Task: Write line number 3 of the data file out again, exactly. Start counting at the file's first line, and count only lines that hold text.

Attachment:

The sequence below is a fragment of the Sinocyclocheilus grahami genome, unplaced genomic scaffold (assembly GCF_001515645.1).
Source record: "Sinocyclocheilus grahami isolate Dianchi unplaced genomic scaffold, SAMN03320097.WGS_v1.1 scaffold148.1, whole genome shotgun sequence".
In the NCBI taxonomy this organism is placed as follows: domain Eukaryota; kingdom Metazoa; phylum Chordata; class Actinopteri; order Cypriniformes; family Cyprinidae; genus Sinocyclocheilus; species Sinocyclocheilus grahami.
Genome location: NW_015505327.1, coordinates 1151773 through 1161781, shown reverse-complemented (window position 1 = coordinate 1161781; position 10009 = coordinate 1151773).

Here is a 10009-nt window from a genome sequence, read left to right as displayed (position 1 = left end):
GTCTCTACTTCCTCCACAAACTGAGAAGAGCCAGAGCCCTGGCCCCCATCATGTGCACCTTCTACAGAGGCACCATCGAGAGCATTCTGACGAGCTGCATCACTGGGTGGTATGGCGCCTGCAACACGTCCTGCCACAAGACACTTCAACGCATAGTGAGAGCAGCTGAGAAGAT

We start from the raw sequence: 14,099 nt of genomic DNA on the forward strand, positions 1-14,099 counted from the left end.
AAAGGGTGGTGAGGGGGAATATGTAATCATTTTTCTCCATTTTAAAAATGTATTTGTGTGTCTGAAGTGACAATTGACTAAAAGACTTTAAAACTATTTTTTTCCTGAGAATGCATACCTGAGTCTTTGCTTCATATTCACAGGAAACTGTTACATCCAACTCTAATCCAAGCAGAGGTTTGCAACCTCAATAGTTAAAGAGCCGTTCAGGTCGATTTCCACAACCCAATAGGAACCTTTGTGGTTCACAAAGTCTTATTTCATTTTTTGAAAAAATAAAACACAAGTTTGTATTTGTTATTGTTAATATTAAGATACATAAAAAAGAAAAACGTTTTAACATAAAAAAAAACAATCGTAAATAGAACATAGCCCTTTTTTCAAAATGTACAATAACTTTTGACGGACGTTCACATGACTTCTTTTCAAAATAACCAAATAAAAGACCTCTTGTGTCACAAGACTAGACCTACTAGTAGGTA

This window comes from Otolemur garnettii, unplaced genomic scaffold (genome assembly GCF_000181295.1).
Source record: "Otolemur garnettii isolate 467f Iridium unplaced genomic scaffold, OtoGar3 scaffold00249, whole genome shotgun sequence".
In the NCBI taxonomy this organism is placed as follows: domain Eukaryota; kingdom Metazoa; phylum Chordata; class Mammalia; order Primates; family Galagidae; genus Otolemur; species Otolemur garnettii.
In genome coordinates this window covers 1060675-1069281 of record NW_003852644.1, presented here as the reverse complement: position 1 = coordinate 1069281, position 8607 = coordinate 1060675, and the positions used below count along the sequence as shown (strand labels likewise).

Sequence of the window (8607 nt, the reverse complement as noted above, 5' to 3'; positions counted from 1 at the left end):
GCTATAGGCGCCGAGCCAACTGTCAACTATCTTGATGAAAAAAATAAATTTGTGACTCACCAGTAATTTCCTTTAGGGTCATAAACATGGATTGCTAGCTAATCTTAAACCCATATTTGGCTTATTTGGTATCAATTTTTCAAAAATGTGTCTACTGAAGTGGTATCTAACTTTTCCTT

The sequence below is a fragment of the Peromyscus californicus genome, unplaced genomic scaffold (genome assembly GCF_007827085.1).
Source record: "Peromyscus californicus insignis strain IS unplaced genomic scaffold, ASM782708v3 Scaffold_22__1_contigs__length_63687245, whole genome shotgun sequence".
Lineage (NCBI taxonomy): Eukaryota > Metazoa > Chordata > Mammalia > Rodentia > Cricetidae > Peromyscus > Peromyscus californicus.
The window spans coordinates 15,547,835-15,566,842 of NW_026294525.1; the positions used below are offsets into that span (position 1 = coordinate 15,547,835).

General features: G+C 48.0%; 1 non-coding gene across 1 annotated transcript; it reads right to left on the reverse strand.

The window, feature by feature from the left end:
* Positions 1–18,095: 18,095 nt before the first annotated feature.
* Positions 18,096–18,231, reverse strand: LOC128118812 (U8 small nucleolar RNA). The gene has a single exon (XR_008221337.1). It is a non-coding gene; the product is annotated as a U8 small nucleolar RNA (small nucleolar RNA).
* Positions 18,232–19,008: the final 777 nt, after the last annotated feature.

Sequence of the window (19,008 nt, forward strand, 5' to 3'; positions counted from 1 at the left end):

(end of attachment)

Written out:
In the NCBI taxonomy this organism is placed as follows: domain Eukaryota; kingdom Metazoa; phylum Chordata; class Actinopteri; order Cypriniformes; family Cyprinidae; genus Sinocyclocheilus; species Sinocyclocheilus grahami.